Alcohol Use Biomarkers

Approximately 20% of primary care patients in the United States drink alcohol (ethanol) at levels harmful to health. A blood-alcohol concentration over 250 mg/dL is considered toxic and may result in loss of motor function, impaired consciousness, respiratory depression, and death. Other effects of alcohol exposure include fetal alcohol syndrome, cardiomyopathy, stroke, fatty liver disease, fibrosis, pancreatitis, increased risk of developing cancer, psychological disorders, and vitamin deficiency.  Ethanol ingestion by children may cause hypoglycemia.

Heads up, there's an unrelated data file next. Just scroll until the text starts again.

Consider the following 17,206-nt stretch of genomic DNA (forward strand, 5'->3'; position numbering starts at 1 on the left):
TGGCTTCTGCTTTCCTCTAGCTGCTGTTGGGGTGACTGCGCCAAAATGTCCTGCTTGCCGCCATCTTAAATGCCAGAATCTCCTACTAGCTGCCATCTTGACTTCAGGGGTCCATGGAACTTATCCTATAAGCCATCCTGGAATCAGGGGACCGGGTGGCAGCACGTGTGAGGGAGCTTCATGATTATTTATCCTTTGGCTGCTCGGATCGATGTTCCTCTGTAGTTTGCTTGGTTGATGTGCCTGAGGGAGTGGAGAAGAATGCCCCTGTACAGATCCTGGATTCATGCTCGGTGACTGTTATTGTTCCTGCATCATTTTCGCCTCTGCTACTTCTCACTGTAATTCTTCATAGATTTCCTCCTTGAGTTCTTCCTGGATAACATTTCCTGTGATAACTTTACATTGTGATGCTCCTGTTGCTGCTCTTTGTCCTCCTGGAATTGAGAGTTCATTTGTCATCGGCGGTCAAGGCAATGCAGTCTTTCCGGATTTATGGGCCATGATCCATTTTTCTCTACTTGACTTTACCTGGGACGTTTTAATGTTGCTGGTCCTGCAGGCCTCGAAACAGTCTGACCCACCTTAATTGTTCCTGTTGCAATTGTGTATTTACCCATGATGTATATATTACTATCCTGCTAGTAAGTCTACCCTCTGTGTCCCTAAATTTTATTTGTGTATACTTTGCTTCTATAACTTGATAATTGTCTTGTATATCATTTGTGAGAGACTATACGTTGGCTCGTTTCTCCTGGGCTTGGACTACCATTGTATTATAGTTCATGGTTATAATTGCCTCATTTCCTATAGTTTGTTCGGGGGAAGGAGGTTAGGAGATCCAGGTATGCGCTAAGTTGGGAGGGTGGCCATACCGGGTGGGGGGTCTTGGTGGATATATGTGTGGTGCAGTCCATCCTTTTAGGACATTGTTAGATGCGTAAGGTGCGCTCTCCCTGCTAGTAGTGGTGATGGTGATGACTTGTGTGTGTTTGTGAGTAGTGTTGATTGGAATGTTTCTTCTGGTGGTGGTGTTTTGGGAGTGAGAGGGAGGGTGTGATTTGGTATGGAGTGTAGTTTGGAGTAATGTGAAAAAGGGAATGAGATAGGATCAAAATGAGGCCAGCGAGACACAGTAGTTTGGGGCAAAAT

Diagnostic criteria for alcohol use vary, but the most widely used criteria are found in the fifth edition of the Diagnostic and Statistical Manual of Mental Disorders (DSM-5).  Laboratory tests for acute alcohol ingestion include ethanol, ethyl glucuronide (EtG), and ethyl sulfate (EtS). Carbohydrate-deficient transferrin (CDT) and phosphatidylethanol (PEth) are useful markers for abstinence monitoring following long-term use.

Tabs Content
Content Review: 
August 2018

Last Update: October 2018